Friend pleads not guilty after feds say he didn’t report Dylann Roof’s plan to attack church

In this June 18 frame from video, Joey Meek, friend of Dylann Roof, who is accused of killing nine black church members during Bible study on June 17 in Charleston, speaks to The Associated Press. Meek was arrested Thursday, more than a month after authorities told him he was under federal investigation for lying to them and failing to report a crime.

A Midlands man pleaded not guilty on Friday to federal charges of failing to report Dylann Roof’s alleged scheme to kill Charleston churchgoers, then lying to federal agents after the attack.

Joseph “Joey” Meek Jr., 21, of the Red Bank area south of Lexington, a friend of Roof’s, was indicted Tuesday on counts of misprision of a felony and making a false statement. He was arrested Thursday, and the indictment was made public the next day.

Clad in an orange jumpsuit and bound by shackles and handcuffs, Meek was arraigned Friday morning at a federal courthouse in Columbia. U.S. Magistrate Judge Shiva Hodges set his bail at $100,000.

Meek’s attorney, Deborah Butcher, declined to comment.

His mother had told The Post and Courier earlier this summer that Meek thought nothing of Roof’s drunken rants about killing black people in Charleston to start a race war.

Just as they did for Roof, some family members of the nine killed when gunfire interrupted their Bible study at Emanuel AME Church said they would extend grace and mercy to Meek. Dan Simmons Jr. — whose father died that night during the study he often led when the Rev. Clementa Pinkney wasn’t there — said the accusation that Meek might have had a chance to stop Roof did not upset him.

“Forgiveness is still there,” Simmons said Friday. “You have to look at it through my perspective as a Christian. Nothing takes God by surprise. ... God allows things to happen for a reason.”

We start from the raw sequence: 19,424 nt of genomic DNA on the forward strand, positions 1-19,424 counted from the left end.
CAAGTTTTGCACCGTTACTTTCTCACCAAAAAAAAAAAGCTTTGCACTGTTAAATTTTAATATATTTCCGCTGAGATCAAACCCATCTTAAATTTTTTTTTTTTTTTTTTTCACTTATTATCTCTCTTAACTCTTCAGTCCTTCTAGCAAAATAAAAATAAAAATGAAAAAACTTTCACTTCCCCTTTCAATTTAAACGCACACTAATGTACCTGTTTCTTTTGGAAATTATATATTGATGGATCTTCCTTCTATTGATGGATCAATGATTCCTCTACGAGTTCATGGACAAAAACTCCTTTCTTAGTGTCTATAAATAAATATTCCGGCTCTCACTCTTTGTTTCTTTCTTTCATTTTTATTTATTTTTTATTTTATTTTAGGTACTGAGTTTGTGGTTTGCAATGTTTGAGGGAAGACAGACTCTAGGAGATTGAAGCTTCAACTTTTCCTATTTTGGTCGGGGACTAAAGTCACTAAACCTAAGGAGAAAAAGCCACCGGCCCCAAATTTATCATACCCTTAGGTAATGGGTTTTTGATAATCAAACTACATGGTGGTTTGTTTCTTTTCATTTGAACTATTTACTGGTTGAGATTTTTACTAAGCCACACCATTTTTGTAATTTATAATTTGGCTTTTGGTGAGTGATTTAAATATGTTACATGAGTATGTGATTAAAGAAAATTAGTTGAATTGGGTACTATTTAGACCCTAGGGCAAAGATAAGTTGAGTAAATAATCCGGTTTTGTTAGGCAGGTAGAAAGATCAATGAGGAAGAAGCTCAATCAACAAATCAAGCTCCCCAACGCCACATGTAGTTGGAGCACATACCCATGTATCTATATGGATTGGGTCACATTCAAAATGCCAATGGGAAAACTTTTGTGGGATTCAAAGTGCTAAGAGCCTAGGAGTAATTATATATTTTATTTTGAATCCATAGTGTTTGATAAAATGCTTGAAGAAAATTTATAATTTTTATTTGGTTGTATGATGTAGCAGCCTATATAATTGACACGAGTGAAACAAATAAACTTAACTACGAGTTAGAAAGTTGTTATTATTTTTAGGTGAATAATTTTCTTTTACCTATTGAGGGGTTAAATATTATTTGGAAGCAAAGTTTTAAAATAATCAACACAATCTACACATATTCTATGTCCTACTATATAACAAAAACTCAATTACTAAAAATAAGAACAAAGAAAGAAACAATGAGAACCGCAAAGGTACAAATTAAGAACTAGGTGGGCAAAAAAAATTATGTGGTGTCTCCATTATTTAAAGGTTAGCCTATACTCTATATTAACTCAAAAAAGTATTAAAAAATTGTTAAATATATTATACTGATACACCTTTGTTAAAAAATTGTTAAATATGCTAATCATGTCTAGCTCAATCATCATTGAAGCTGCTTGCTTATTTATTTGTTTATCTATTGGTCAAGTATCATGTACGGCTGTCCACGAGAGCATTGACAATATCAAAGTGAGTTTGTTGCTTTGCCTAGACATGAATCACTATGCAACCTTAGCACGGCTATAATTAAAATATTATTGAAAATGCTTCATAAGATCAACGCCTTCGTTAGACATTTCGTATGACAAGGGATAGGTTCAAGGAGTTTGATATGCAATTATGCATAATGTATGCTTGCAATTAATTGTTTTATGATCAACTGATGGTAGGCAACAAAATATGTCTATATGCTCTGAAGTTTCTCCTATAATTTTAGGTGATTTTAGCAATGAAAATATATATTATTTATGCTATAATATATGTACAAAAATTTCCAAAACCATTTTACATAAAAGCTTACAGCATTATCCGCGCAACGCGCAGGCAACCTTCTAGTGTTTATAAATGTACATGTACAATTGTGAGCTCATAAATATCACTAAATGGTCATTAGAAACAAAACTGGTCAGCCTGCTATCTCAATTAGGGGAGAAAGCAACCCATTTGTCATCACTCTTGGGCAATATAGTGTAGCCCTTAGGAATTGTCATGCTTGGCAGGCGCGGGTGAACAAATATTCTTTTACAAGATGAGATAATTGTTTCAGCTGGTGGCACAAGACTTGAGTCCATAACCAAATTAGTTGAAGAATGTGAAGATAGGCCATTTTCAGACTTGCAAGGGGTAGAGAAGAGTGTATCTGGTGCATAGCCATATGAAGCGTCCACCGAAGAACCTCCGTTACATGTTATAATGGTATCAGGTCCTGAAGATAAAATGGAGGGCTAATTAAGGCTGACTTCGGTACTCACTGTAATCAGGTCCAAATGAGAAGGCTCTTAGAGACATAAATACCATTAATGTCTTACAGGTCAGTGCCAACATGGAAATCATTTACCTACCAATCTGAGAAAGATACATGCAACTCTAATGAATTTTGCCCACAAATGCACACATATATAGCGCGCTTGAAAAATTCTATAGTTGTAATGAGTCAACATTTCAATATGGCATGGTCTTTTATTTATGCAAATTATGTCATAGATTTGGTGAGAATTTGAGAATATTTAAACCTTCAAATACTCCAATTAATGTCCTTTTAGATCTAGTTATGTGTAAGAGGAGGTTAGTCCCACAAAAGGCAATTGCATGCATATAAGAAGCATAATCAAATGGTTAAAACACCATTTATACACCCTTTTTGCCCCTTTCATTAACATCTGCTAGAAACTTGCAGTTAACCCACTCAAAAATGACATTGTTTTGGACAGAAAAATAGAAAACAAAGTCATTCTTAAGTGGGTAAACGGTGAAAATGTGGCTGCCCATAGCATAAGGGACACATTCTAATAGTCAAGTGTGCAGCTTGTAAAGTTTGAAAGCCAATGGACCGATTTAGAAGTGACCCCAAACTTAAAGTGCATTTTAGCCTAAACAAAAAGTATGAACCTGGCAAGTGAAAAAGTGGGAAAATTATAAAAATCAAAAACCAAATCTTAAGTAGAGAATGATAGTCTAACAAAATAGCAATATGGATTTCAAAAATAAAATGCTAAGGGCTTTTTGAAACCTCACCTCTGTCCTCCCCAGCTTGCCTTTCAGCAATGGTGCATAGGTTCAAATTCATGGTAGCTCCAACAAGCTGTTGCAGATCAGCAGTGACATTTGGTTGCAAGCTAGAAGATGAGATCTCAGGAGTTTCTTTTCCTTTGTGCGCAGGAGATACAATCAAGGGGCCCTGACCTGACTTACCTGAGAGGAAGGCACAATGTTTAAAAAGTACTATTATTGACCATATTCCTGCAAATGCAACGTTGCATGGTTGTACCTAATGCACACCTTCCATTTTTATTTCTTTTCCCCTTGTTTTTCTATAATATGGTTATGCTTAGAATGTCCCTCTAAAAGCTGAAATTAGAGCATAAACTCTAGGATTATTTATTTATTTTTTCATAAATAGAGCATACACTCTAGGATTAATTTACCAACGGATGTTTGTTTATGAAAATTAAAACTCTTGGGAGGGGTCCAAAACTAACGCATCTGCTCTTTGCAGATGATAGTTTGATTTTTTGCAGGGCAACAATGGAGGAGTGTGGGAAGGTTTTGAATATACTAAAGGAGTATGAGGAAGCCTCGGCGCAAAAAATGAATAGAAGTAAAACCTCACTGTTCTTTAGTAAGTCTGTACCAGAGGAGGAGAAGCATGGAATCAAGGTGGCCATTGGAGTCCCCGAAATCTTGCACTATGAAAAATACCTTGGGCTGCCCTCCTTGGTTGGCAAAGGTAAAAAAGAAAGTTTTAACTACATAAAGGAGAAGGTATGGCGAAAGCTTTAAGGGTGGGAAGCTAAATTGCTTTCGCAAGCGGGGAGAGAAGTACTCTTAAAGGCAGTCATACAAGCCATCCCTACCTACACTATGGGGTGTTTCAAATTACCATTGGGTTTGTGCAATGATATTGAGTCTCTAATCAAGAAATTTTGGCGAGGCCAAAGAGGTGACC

Meek faces up to eight years in prison, but legal experts said he could get a lesser punishment in exchange for his testimony against Roof. Federal prosecutors filed paperwork earlier this week that indicated another unnamed defendant in Roof’s case would be eligible for a lesser penalty than what sentencing guidelines call for.

Pete Strom, a former federal prosecutor now in private practice in South Carolina, said he expects the government to aggressively pursue any potential witness who could shed light on the case, possibly offering a plea deal or sentencing recommendation in exchange for cooperation.

“This guy obviously was close to Roof and, now that he’s charged, in order for him to get any kind of deal, he is going to have to agree to cooperate,” Strom said. “They’re going to want to know if this was a wider conspiracy. If there are more people involved, there are going to be more charges.”

Melvin Graham Jr., a brother of slain victim Cynthia Hurd, also wondered if facing felony charges will pressure Meek into being more forthcoming about what he knows. Graham is among family members who doubt Roof carried out such an awful, racist act alone.

“Now the question is, did he really think (Roof) was serious, or didn’t he?” Graham said. “I’m going to have to wait and see how this plays out.”